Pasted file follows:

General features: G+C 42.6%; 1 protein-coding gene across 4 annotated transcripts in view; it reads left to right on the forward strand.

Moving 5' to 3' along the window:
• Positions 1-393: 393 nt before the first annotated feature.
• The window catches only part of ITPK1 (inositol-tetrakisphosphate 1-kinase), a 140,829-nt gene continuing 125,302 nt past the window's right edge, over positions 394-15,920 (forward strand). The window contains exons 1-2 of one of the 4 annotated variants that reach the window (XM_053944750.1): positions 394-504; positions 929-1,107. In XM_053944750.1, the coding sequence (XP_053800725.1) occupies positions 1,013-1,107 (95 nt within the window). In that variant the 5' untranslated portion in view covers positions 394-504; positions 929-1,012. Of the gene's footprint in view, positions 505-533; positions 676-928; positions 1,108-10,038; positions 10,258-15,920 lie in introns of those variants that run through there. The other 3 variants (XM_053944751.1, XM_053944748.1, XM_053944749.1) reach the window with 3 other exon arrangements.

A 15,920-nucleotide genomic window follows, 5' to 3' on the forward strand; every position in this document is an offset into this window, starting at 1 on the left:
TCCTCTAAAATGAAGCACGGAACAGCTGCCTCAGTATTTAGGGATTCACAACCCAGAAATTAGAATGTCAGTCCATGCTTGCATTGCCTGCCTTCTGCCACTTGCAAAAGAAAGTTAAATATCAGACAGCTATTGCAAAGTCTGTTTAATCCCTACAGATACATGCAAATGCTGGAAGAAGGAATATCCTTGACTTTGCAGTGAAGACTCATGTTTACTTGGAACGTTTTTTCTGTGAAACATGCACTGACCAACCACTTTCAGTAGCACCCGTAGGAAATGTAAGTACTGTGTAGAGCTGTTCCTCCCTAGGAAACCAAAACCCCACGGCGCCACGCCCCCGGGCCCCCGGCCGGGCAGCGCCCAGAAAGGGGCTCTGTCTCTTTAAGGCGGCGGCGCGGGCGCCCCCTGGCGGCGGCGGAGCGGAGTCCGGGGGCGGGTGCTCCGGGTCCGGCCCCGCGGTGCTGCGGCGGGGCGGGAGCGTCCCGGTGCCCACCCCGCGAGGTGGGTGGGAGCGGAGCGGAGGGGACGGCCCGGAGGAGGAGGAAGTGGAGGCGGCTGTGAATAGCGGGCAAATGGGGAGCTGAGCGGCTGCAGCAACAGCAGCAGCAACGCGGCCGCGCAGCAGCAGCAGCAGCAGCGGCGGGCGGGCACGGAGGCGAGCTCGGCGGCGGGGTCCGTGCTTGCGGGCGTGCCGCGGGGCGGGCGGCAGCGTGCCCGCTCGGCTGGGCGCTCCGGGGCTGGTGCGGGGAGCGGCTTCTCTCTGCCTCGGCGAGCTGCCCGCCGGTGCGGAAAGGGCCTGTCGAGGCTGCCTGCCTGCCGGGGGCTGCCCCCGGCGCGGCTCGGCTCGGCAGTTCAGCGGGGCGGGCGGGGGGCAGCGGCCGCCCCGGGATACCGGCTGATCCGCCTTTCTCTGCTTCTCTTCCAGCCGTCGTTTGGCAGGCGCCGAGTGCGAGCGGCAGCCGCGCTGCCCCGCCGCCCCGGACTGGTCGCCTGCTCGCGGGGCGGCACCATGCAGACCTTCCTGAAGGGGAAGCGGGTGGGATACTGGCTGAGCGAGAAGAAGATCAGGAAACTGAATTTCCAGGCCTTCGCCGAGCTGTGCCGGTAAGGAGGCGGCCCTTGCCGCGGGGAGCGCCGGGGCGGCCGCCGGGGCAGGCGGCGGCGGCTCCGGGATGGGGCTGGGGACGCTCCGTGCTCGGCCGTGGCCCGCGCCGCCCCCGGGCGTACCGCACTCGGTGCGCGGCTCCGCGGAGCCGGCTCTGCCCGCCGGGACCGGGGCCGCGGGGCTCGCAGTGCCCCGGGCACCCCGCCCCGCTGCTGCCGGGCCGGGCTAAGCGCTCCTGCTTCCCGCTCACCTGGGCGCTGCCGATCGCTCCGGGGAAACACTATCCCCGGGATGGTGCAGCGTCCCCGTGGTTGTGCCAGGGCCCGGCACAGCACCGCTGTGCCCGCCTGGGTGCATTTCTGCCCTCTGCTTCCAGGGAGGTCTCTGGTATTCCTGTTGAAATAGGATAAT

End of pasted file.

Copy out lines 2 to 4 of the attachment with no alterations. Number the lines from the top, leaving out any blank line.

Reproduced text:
Moving 5' to 3' along the window:
• Positions 1-393: 393 nt before the first annotated feature.
• The window catches only part of ITPK1 (inositol-tetrakisphosphate 1-kinase), a 140,829-nt gene continuing 125,302 nt past the window's right edge, over positions 394-15,920 (forward strand). The window contains exons 1-2 of one of the 4 annotated variants that reach the window (XM_053944750.1): positions 394-504; positions 929-1,107. In XM_053944750.1, the coding sequence (XP_053800725.1) occupies positions 1,013-1,107 (95 nt within the window). In that variant the 5' untranslated portion in view covers positions 394-504; positions 929-1,012. Of the gene's footprint in view, positions 505-533; positions 676-928; positions 1,108-10,038; positions 10,258-15,920 lie in introns of those variants that run through there. The other 3 variants (XM_053944751.1, XM_053944748.1, XM_053944749.1) reach the window with 3 other exon arrangements.